Does metal powder in water disperse when water is being charged?

  1. Does metal powder in water disperse when water is being electrically charged? I think that it might not disperse since water is also charged, the repulsion of water molecule will force it back making net repulsion equal to zero. Am I correct? Thanks for answering.

    Here is the diagram that I drawn in the case that it disperse.
     

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  2. jcsd
  3. Simon Bridge

    Simon Bridge 14,837
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    I don't think the picture is complete - where is the other electric pole?
    Perhaps the grey wire is attached to a Van der Graaf generator?

    What would be the electric field due to the wire?
    Is there electrical contact between the powder and the rod - so the powder becomes charged too?
    Is there electrical contact between the wire and the water?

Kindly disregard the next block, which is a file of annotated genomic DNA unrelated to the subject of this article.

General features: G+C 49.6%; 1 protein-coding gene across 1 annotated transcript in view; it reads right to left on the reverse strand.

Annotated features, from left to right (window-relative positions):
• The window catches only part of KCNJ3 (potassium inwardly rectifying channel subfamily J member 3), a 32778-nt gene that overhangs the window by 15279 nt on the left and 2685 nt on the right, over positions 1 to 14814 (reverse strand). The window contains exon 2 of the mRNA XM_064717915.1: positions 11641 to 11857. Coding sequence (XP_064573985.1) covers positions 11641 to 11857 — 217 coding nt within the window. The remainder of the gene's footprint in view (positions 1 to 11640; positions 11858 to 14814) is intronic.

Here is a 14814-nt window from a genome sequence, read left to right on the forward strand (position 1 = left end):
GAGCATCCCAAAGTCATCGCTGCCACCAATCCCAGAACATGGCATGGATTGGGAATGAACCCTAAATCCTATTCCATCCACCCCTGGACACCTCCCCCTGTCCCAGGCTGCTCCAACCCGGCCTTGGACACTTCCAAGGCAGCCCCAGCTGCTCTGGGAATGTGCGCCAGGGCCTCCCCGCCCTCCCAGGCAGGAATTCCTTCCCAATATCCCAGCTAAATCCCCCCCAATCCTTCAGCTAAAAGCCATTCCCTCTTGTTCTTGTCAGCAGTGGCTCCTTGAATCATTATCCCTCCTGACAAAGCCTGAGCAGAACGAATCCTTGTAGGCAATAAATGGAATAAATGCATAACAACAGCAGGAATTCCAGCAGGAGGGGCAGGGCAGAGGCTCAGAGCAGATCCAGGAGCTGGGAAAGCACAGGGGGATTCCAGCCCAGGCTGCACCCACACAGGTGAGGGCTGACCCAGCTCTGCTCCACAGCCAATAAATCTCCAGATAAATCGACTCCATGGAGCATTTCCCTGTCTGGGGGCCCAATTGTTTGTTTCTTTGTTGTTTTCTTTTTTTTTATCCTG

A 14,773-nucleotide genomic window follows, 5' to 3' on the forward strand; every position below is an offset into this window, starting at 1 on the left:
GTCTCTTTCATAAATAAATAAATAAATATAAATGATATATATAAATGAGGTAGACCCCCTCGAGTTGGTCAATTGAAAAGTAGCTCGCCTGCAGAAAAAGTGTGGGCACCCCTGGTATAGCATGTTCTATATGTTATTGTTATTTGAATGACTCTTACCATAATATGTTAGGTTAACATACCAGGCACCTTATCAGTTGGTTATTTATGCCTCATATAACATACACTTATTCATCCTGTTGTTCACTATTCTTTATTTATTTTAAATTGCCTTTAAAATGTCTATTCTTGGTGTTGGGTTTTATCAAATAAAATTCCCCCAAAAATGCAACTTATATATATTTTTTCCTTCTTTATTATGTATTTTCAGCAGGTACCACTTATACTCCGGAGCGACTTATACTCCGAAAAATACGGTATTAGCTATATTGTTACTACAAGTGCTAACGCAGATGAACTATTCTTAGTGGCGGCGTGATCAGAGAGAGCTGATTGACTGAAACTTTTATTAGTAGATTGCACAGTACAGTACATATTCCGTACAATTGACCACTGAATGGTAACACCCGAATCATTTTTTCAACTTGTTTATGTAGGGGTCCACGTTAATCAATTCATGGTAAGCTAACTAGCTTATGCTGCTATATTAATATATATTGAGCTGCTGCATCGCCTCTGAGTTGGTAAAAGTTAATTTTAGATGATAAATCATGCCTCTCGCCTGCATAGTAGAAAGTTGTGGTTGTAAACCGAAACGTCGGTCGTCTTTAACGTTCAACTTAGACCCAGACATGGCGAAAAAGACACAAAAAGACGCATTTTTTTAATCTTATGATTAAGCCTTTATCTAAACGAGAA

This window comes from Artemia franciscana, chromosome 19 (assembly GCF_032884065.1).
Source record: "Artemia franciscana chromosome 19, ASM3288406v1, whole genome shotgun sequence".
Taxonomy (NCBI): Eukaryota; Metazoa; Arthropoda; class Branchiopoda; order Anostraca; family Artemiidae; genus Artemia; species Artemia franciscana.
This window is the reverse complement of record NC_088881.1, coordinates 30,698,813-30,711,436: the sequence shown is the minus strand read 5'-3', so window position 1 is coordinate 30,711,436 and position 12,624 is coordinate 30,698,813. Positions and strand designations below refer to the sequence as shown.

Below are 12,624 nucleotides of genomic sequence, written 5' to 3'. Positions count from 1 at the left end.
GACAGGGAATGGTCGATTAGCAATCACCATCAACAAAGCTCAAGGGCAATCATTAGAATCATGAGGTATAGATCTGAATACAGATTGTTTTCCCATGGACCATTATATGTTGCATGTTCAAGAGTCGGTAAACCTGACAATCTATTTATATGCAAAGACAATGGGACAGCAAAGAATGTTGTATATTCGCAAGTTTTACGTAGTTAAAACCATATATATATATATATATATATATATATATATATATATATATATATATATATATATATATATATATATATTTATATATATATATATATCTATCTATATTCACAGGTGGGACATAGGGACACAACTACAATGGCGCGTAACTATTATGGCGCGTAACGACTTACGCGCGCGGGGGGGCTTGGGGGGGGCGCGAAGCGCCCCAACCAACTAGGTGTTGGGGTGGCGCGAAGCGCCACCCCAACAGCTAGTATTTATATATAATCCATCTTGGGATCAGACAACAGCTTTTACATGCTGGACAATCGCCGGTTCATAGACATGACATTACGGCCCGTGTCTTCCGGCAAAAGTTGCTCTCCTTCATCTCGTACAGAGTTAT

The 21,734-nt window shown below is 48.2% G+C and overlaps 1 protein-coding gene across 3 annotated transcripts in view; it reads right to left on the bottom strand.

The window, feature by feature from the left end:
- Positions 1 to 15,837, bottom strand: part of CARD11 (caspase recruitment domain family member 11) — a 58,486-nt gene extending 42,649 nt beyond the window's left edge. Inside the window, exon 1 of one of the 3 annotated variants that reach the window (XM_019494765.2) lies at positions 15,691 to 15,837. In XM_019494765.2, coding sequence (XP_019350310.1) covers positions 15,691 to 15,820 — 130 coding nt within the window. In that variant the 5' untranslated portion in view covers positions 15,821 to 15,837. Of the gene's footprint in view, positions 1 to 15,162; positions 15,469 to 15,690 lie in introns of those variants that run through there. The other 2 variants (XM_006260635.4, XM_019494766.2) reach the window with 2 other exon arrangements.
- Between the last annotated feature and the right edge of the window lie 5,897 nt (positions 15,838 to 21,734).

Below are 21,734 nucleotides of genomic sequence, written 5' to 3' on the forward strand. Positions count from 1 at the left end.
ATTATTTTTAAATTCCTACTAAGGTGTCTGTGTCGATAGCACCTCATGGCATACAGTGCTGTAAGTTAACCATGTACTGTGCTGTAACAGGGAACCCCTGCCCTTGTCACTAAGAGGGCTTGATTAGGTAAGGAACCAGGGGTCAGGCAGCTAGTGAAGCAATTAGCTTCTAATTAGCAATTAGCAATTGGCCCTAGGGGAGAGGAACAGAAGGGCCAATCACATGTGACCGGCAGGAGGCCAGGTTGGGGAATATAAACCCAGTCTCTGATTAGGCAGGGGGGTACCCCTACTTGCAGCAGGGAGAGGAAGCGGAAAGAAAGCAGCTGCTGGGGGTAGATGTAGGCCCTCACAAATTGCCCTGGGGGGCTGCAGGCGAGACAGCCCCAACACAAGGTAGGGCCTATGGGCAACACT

How does water respond to an electric field?
     
  4. The grey L shape rod is connect to high voltage where another other electric pole connect to the ground.
    The L shape is actually a metal plate which provides charge transfer to the metal powder by contact.
    The polarity of water will make water molecule align with electric field which hydrogen will be attract to negative while oxygen attract to positive, but I think that water will disperse into the air if it is charge enough.
     
    Last edited: Jan 29, 2014
  5. Simon Bridge

    Simon Bridge 14,837
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    OK - so you are basically pumping charges into the metal powder ... so each grain carries the same charge.
    You know what like charges are going to try to do right?

    There is also going to be an electric field due to the L-rod/conductor that goes through the water ... what do the water molecules do in that field? What will the metal powder grains try to do in that field?

    (I have a feeling that the details of how the water acts in the field are not going to be important for your answer - depends on the context. But it is worthwhile thinking about it.)

    After that you can think about how the water affects the powder grains... then work out what the forces on the grains are and how they act.
     
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